The resolution is silent in all languages on the conditions that will be attached to the allocation of grants and/or loans from the Recovery Fund to the Member States. However, it is absolutely clear that ‘reforms’ will be demanded. Member States must submit a ‘National Reform Plan’ that follows the indications of the European Commission within the framework of the European Semester. A member state, let us say: the Netherlands, which feels that another member state, let us say: Italy, is not adhering to the reforms, can stop payment from the recovery fund. By signing a resolution that is silent about this, the left fraction implicitly agrees with this perverse game of ‘money in exchange for reforms’; anyway, it was as little a breaking point as were the Defence Fund and the strengthening of the European Border Guard. And say that the six MEPs of the Greek SYRIZA are among the co-signatories of this resolution; one might have thought that they had some experience in in neo-liberal conditionality…
No “accidental” misstep
The position taken by the left seems so illogical that one would be looking for coincidental reasons that made it so far. Even if this were a serious mistake, perhaps the motion for a resolution was not thoroughly reviewed, or it was maybe ambiguous? But that is not the case. The left-wing group tabled several amendments, including one to remove the demand for increased support for the Defence Fund; the amendment was rejected, but this proves that parliamentarians knew very well what they were approving. I have also enquired with two members of the GUE/NGL who I can assume belong to the left of the group: Marc Botenga who was elected in 2019 as the candidate of the Belgian PVDA/PTB, and Miguel Urbán Crespo, leader of the anticapitalist movement within the Spanish Podemos. The anticapitalistas left Podemos in May because they saw in the coalition with the social democrats of Prime Minister Sánchez a change of strategy “that no longer opposes the political and economic standards of the system”. A clear position of principle, but why not apply it in the European Parliament? In his answer to me, Urbán Crespo points to the context that led to his approval:
“The resolution criticises the Council’s position [the ‘deal’], not openly opposing it but rejecting much of its essence, in contrast to the euphoria about the ‘historic’ summit of heads of state and government. Of course, this global attitude does not mean approval with the whole text, which contains very negative elements like the one you mention in your e-mail. But politics also means making choices. And at that time, we thought it was more important politically to add our voice to a general criticism of this agreement, rather than commenting on specific points”.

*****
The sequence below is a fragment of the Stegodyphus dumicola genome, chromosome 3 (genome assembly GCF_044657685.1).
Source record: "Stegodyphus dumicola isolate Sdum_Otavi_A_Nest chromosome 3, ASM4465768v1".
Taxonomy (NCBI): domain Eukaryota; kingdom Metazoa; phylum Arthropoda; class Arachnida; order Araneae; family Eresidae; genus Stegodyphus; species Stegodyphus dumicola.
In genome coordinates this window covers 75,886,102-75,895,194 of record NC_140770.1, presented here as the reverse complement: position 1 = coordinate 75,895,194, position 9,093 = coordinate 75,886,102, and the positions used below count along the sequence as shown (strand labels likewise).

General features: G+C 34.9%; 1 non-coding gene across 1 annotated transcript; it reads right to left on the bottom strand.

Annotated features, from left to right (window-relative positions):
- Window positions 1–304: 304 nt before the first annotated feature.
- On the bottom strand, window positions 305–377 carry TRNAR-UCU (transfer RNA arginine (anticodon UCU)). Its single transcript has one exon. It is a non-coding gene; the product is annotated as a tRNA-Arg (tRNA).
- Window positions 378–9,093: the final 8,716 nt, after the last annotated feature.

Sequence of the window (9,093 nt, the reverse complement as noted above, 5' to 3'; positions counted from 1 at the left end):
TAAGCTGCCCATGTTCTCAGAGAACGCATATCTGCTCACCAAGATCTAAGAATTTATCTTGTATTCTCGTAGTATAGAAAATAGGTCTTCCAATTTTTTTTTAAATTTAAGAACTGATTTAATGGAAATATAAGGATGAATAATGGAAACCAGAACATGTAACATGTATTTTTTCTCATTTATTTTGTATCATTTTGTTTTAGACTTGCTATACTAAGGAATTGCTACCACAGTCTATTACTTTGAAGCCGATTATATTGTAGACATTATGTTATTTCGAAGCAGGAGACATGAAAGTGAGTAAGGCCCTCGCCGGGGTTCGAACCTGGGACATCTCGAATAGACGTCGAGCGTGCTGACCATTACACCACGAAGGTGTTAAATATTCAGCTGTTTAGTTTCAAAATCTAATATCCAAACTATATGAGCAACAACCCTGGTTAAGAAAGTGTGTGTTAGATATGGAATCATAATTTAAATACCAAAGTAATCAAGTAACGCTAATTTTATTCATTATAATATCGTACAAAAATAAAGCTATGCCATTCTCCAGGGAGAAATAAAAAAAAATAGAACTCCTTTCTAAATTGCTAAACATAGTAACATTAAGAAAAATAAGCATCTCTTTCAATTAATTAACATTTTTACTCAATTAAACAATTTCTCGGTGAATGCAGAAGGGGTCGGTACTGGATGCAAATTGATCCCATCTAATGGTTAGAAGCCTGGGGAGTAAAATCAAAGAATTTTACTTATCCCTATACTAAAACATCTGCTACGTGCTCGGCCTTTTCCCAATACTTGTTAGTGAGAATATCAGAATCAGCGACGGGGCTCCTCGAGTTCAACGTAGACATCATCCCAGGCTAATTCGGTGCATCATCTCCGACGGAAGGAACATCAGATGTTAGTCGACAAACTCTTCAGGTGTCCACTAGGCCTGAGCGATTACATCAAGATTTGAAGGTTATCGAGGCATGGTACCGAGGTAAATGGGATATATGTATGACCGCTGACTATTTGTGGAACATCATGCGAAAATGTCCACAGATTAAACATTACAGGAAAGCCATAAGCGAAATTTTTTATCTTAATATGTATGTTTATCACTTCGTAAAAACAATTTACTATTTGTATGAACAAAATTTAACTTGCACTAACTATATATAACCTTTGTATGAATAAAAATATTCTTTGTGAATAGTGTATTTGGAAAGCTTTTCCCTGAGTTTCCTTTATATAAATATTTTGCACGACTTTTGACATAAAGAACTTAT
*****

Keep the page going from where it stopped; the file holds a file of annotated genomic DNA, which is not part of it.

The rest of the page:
Marc Botenga confirms that it was on the basis of a ‘global evaluation’ that he approved the resolution:
“In the European Parliament, unfortunately, even the most social resolution will celebrate market forces. That’s why you make a global evaluation of every text. I supported this resolution because, on the one hand, it recognises and welcomes the principle of joint borrowing and solidarity transfers in the face of conditional loans as we have known them in recent years and, on the other hand, it clearly rejects the proposal for a European budget made by Council President Charles Michel. This is the central message of the resolution and it is important.
But I agree, the positive central message of the parliamentary resolution should not blind us to a number of problem areas. There are a number of them. Firstly, the resolution refuses to criticise the embedding of the aid fund in the European Semester. Secondly, there is no clarity about who will ultimately foot the bill. For me, own resources for the European budget have to be paid by large multinationals through, for example, an effective tax on financial transactions and a European effective minimum tax rate that tackles tax havens and tax dumping within the EU. Thirdly, there is indeed the issue of armaments and the geopolitical dimension that you mention.